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2004 | 2005


March - 2005


Finally, the West seems to be taking some of the responsibility for Romania's failings over the last fifteen years.
And Romania is leading the way in putting into combating its exploitation by Western employment and business practices, as well as highlighting the disparities that exist between what politicians and businesspeople say in public, but undertake in practice.
European firms have benefited from the migration of cheap labour to supply its low-profit industries, such as agriculture, for half the wages of their own citizens, (although, as we see in our report on page 16, Asians suffer more). But there are moves from both unions in the EU and, especially, in Romania for ensuring that its own people win greater representation and a fairer deal when working abroad.
Many Western businesses and entrepreneurs enjoy the recklessness of the local business environment and stoke the fire of the black or uncompetitive markets, rather than ensure the playing field is kept level. Although one could argue that this could make 'business sense', it is teetering on the wrong side of legality.
But this situation has now seen Romania leading the way in investigating and renegotiating deals with Western firms that had been made without a tender or under dubious conditions. These uncompetitive transactions may have been initiated by the local Government, but international firms who have not needed to secure a business arrangement with Romania in order to survive, have willingly entered into deals that may have not been clear, transparent and fair.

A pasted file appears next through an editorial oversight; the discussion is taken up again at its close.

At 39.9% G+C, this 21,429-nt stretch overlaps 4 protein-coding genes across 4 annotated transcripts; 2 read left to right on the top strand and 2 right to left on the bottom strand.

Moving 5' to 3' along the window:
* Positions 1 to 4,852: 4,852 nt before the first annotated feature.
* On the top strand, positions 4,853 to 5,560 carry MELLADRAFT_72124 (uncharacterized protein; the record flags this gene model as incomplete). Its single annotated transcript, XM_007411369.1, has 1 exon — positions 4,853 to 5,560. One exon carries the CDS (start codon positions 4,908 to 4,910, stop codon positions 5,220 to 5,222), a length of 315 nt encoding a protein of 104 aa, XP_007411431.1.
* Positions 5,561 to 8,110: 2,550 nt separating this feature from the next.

The West likes to take the moral high ground yet often fails to practice what it preaches. In public some Western political figures and businesspersons state their support for a free press and journalistic independence in Romania, yet privately they refuse to grant interviews with the print media unless they can see the copy before it goes to press. This hypocrisy is totally at odds with the actions of Romania, where its president is willing to go on television unedited for two hours, answering any question thrown at him.
At last, the Western consumers of the illegal sex trade, heavily supplied by eastern Europe, are being forced to take responsibility for fuelling the demand. In the UK, solicitor general Harriet Harman has indicated that measures will be introduced to prosecute men who have sex with underage or trafficked girls, in a move to criminalise the usage of human traffic.
Meanwhile in Canada, a high profile case has now gone to court to determine whether or not a dereliction of duty took place among its own social care system when a couple who adopted a Romanian child sent her back to a life of poverty in her native country.
Over the last fifteen years, as consumers of Romania in terms of adopted children, sex workers and cheap labour, the West must introduce further measures to ensure that no exploitation takes place in bringing these 'products' from their source to market, rather than exacerbate the black trade that it consequently criticises Romania for encouraging.
In some ways, when the West attacks the nation for its record on corruption, it is only being faced with the Romania it deserves.